A Mother’s Love

Madeleine Balchan - Senegal


March 15, 2011

The first thing I did, before breakfast or brushing my teeth, was go next door to the Maternity Clinique to see Absa’s friend and her three hour old baby.

“Congratulations!” I said! She said it hurt. I left her to rest, returning home to my usual Sunday morning ritual of laundry and room-cleaning.

I’m getting more efficient at hand-washing the laundry, so after only an hour and a half I am ready to dry my clothes. But Ndiy is doing her laundry as well. She woke up about the same time the baby was born, three hours before me. I have to wait for the line to clear before hanging my stuff.

Leaving my newly washed clothes in a tub bucket in the sand, I return to my room, tidy my desk and begin sweeping out the sand. Is that PEE? So THAT’S what Khady was doing in here a few minutes ago. Awesome.

Okay, so she doesn’t know much better…I’m about to go find water to clean it up when Sier and Moma come running to tell me Khady dumped my bucket of clean white clothes in the sand. And I almost trip over Iada, who’s been lying on the ground, holding her foot, and screaming. I make it to our water tap only to realize its dry…again.

“Have patience.” I tell myself as I walked to my aunt’s house to get water. “Have patience.”

I rewash my white clothes by hand, scrub the floor of my room, and forgive Khady for acting her age.

Feeling better, I walk out of my freshly cleaned room. A small whimper, answered by “massa,” comes from Ndiy’s room.  “Feel better,” in gentled Wolof. “It’s okay.” I suddenly remember Iada’s earlier screams of pain.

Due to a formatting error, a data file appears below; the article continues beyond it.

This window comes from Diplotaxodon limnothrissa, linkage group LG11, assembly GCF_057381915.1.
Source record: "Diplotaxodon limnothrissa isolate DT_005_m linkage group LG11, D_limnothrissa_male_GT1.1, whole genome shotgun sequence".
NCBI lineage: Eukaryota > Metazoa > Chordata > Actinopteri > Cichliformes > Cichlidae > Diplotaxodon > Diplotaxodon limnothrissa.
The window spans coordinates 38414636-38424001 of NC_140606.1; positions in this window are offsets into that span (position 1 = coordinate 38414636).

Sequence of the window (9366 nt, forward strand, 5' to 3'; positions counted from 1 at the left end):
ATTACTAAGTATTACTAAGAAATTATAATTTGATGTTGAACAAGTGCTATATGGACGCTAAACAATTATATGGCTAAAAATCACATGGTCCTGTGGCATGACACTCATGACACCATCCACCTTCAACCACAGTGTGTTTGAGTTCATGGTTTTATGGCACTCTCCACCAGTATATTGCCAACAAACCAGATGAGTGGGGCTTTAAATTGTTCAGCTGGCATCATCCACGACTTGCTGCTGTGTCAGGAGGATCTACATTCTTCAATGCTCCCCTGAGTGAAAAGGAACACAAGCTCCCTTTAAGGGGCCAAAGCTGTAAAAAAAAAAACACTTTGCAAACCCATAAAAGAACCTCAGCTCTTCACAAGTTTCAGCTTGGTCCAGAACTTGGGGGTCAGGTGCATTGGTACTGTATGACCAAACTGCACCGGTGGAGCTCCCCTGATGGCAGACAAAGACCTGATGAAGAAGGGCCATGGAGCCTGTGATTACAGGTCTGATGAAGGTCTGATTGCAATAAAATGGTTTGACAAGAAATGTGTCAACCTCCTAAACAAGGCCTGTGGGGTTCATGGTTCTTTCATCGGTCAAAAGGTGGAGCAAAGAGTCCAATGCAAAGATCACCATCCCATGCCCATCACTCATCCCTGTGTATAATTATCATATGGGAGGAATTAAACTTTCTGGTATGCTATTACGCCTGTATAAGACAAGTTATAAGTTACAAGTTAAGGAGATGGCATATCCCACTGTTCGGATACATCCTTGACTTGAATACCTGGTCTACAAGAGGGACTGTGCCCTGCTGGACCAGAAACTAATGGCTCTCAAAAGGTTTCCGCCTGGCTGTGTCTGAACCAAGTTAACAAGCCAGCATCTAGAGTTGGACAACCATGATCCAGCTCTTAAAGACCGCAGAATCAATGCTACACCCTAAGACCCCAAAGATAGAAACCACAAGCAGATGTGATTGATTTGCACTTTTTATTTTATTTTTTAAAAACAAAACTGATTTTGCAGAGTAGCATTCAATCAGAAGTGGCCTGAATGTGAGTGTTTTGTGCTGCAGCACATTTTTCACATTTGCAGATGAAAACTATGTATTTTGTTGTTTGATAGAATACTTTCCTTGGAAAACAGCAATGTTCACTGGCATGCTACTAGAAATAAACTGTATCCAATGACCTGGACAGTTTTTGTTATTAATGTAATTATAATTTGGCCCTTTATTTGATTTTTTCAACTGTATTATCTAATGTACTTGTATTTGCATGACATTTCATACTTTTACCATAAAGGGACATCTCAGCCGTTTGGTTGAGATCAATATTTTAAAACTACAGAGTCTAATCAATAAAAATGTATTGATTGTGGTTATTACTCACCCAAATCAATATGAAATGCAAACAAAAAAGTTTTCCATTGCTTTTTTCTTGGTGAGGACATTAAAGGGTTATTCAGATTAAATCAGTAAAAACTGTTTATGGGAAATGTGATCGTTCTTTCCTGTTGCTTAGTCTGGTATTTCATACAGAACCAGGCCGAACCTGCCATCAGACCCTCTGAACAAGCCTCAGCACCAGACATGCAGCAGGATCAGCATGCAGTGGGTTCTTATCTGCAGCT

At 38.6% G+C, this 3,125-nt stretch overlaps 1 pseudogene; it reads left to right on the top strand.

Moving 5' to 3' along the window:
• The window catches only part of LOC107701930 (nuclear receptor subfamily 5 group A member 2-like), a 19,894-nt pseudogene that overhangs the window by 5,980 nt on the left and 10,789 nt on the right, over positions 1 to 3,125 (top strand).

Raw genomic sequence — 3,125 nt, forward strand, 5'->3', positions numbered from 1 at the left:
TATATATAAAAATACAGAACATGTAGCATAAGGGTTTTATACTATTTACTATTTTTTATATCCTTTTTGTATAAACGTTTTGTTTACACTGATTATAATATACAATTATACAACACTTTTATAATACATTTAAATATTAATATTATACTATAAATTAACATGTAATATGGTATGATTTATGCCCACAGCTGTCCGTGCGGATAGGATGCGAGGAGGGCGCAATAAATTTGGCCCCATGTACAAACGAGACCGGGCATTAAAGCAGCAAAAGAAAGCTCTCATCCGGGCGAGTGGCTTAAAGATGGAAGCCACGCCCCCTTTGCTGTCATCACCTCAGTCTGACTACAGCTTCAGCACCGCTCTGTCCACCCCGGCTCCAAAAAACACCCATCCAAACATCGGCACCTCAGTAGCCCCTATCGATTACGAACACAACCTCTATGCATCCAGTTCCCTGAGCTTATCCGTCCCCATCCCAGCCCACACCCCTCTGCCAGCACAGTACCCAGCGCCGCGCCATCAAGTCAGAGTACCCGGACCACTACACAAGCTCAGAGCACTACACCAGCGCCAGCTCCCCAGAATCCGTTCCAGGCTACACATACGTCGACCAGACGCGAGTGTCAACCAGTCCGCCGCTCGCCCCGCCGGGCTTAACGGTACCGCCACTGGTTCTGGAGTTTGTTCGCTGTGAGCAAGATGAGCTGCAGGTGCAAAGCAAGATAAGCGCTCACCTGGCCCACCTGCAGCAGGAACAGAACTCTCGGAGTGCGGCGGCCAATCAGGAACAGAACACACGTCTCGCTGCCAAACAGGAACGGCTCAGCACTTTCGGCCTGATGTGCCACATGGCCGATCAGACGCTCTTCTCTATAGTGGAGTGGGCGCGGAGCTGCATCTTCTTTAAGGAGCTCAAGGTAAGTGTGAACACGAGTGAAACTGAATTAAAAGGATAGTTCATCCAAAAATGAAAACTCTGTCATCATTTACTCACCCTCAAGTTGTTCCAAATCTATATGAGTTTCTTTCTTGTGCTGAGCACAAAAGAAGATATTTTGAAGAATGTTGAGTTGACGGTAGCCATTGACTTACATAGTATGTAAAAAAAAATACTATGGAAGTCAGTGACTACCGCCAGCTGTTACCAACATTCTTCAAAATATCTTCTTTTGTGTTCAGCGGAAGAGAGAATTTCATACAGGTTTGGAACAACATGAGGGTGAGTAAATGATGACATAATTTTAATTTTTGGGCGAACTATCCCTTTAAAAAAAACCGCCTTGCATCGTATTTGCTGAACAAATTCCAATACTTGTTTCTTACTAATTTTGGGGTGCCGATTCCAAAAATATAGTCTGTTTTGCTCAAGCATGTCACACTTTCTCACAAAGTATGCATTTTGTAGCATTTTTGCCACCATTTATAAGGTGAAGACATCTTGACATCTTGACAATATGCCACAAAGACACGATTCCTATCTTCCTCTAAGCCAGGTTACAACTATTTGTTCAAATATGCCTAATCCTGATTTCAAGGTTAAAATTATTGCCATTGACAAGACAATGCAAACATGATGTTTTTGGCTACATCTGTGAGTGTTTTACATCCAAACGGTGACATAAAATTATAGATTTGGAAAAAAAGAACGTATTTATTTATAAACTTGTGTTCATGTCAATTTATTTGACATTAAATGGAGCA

I peer into the cool room, dimly lit through deep orange curtains.  Nidy is on the bed, gently patting her youngest child’s back, murmuring comforts.  She has taken Iada to the health center, but they can’t do anything until tomorrow when the health workers are on duty.

So the mother does the best she can, lying with her daughter and whispering words of comfort.

I leave and quickly come back with three things: Neosporin, a band-aid, and one of my juggling balls, which Iada loves playing with. I tell her to squeeze it every time she feels a pain.

Ironically, the Band-Aid has the opposite effect as in the States – Iada is scared of it and wont let me put it over the infected cut on her foot. But she loves the ball. I sit with them until Iada falls asleep.

I thought about what mothers give for their kids: nine months of literal bodily invasion followed by a night or day in labor, years of love and care, and continuing support and worry, even when their baby leaves home to explore the world on their own.

Madeleine Balchan